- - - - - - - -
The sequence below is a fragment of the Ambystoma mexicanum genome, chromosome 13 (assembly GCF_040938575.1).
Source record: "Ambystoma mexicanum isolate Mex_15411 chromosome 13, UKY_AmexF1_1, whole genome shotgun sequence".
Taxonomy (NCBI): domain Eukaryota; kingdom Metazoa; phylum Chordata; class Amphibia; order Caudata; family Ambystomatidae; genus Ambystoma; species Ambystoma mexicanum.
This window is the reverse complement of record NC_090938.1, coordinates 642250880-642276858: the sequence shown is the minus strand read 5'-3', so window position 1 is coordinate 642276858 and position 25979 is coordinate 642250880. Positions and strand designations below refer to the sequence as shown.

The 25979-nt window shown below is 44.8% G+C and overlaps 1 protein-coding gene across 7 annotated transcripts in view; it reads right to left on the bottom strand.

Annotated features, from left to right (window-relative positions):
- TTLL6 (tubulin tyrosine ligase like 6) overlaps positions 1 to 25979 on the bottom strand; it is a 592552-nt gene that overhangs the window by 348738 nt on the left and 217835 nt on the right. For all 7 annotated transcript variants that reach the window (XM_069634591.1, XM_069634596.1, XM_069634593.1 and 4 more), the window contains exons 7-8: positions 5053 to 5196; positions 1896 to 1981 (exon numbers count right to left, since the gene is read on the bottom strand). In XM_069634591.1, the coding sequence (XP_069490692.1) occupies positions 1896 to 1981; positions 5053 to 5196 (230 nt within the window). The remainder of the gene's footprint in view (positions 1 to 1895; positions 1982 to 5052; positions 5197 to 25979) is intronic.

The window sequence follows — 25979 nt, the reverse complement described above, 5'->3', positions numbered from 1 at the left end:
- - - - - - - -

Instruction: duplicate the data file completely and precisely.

The sequence below is a fragment of the Ambystoma mexicanum genome, chromosome 13 (assembly GCF_040938575.1).
Source record: "Ambystoma mexicanum isolate Mex_15411 chromosome 13, UKY_AmexF1_1, whole genome shotgun sequence".
Taxonomy (NCBI): domain Eukaryota; kingdom Metazoa; phylum Chordata; class Amphibia; order Caudata; family Ambystomatidae; genus Ambystoma; species Ambystoma mexicanum.
This window is the reverse complement of record NC_090938.1, coordinates 642250880-642276858: the sequence shown is the minus strand read 5'-3', so window position 1 is coordinate 642276858 and position 25979 is coordinate 642250880. Positions and strand designations below refer to the sequence as shown.

The 25979-nt window shown below is 44.8% G+C and overlaps 1 protein-coding gene across 7 annotated transcripts in view; it reads right to left on the bottom strand.

Annotated features, from left to right (window-relative positions):
- TTLL6 (tubulin tyrosine ligase like 6) overlaps positions 1 to 25979 on the bottom strand; it is a 592552-nt gene that overhangs the window by 348738 nt on the left and 217835 nt on the right. For all 7 annotated transcript variants that reach the window (XM_069634591.1, XM_069634596.1, XM_069634593.1 and 4 more), the window contains exons 7-8: positions 5053 to 5196; positions 1896 to 1981 (exon numbers count right to left, since the gene is read on the bottom strand). In XM_069634591.1, the coding sequence (XP_069490692.1) occupies positions 1896 to 1981; positions 5053 to 5196 (230 nt within the window). The remainder of the gene's footprint in view (positions 1 to 1895; positions 1982 to 5052; positions 5197 to 25979) is intronic.

The window sequence follows — 25979 nt, the reverse complement described above, 5'->3', positions numbered from 1 at the left end: